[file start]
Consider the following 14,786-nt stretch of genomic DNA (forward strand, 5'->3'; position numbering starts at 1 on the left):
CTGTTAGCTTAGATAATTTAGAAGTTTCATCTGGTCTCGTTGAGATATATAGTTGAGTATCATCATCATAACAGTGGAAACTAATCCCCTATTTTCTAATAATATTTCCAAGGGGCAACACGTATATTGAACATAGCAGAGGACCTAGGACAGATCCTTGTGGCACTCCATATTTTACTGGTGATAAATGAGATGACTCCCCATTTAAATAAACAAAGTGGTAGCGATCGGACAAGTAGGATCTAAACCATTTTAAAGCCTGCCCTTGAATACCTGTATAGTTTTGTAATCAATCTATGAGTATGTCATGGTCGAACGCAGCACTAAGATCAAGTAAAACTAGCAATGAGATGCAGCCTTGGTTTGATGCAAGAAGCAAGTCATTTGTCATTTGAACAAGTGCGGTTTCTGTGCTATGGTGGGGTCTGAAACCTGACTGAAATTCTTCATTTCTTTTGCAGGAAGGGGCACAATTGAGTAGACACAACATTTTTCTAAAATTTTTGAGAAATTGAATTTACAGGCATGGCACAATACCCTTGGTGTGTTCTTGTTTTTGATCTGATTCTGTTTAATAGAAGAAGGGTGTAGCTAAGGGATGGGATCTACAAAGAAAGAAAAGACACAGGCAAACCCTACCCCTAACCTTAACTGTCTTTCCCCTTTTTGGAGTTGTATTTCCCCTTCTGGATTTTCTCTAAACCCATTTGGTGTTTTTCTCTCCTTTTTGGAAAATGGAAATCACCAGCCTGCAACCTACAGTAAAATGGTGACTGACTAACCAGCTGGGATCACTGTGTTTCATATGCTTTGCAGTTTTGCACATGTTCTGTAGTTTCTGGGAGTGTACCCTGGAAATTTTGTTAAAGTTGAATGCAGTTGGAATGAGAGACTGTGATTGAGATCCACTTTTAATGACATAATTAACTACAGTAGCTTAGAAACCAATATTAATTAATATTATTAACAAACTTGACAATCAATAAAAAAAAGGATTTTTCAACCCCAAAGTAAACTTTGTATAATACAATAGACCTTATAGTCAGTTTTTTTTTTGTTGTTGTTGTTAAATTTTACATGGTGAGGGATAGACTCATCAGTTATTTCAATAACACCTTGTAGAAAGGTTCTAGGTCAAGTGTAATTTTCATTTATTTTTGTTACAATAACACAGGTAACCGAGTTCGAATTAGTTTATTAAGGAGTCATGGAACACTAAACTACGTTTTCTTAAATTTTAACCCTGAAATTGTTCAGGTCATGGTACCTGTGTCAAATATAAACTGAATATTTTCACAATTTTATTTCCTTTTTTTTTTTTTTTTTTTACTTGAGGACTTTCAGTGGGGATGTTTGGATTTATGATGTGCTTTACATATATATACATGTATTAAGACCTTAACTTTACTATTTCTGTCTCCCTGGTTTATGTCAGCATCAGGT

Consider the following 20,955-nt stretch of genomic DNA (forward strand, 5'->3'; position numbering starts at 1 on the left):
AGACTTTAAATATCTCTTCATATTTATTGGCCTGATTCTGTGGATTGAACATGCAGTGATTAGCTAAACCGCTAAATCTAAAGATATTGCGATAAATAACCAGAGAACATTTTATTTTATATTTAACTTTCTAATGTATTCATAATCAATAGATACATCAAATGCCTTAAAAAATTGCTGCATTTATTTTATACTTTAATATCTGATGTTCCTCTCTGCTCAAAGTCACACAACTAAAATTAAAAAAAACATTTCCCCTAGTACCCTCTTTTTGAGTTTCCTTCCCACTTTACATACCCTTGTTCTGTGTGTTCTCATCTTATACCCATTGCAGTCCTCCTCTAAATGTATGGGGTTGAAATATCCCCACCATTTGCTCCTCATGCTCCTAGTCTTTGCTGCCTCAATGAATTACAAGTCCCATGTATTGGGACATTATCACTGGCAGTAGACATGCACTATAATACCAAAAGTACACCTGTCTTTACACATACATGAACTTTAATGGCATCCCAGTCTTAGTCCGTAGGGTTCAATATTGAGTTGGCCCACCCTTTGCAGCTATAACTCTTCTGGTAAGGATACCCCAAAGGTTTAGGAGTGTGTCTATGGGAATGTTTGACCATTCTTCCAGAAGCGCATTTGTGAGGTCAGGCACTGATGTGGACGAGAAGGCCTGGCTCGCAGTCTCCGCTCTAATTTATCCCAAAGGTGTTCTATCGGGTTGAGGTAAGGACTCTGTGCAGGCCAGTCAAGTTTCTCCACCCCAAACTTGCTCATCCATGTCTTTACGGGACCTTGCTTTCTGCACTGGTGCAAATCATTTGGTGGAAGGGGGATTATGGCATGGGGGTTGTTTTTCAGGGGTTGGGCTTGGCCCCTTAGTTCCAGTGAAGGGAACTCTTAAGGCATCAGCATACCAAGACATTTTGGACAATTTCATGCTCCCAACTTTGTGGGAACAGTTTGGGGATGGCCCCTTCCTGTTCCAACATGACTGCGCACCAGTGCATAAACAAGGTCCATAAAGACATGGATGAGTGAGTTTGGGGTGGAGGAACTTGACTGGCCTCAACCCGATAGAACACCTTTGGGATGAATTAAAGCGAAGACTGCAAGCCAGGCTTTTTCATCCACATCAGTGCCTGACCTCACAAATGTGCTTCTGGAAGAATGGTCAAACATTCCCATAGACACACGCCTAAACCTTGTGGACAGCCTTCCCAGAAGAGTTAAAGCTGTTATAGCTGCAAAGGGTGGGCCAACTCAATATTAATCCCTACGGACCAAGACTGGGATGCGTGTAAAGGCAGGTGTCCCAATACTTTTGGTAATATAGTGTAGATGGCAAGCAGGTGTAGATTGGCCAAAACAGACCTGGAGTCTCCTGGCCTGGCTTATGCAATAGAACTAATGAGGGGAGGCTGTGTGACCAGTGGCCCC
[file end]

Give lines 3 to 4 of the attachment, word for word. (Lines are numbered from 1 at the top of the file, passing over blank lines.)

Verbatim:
Consider the following 20,955-nt stretch of genomic DNA (forward strand, 5'->3'; position numbering starts at 1 on the left):
AGACTTTAAATATCTCTTCATATTTATTGGCCTGATTCTGTGGATTGAACATGCAGTGATTAGCTAAACCGCTAAATCTAAAGATATTGCGATAAATAACCAGAGAACATTTTATTTTATATTTAACTTTCTAATGTATTCATAATCAATAGATACATCAAATGCCTTAAAAAATTGCTGCATTTATTTTATACTTTAATATCTGATGTTCCTCTCTGCTCAAAGTCACACAACTAAAATTAAAAAAAACATTTCCCCTAGTACCCTCTTTTTGAGTTTCCTTCCCACTTTACATACCCTTGTTCTGTGTGTTCTCATCTTATACCCATTGCAGTCCTCCTCTAAATGTATGGGGTTGAAATATCCCCACCATTTGCTCCTCATGCTCCTAGTCTTTGCTGCCTCAATGAATTACAAGTCCCATGTATTGGGACATTATCACTGGCAGTAGACATGCACTATAATACCAAAAGTACACCTGTCTTTACACATACATGAACTTTAATGGCATCCCAGTCTTAGTCCGTAGGGTTCAATATTGAGTTGGCCCACCCTTTGCAGCTATAACTCTTCTGGTAAGGATACCCCAAAGGTTTAGGAGTGTGTCTATGGGAATGTTTGACCATTCTTCCAGAAGCGCATTTGTGAGGTCAGGCACTGATGTGGACGAGAAGGCCTGGCTCGCAGTCTCCGCTCTAATTTATCCCAAAGGTGTTCTATCGGGTTGAGGTAAGGACTCTGTGCAGGCCAGTCAAGTTTCTCCACCCCAAACTTGCTCATCCATGTCTTTACGGGACCTTGCTTTCTGCACTGGTGCAAATCATTTGGTGGAAGGGGGATTATGGCATGGGGGTTGTTTTTCAGGGGTTGGGCTTGGCCCCTTAGTTCCAGTGAAGGGAACTCTTAAGGCATCAGCATACCAAGACATTTTGGACAATTTCATGCTCCCAACTTTGTGGGAACAGTTTGGGGATGGCCCCTTCCTGTTCCAACATGACTGCGCACCAGTGCATAAACAAGGTCCATAAAGACATGGATGAGTGAGTTTGGGGTGGAGGAACTTGACTGGCCTCAACCCGATAGAACACCTTTGGGATGAATTAAAGCGAAGACTGCAAGCCAGGCTTTTTCATCCACATCAGTGCCTGACCTCACAAATGTGCTTCTGGAAGAATGGTCAAACATTCCCATAGACACACGCCTAAACCTTGTGGACAGCCTTCCCAGAAGAGTTAAAGCTGTTATAGCTGCAAAGGGTGGGCCAACTCAATATTAATCCCTACGGACCAAGACTGGGATGCGTGTAAAGGCAGGTGTCCCAATACTTTTGGTAATATAGTGTAGATGGCAAGCAGGTGTAGATTGGCCAAAACAGACCTGGAGTCTCCTGGCCTGGCTTATGCAATAGAACTAATGAGGGGAGGCTGTGTGACCAGTGGCCCC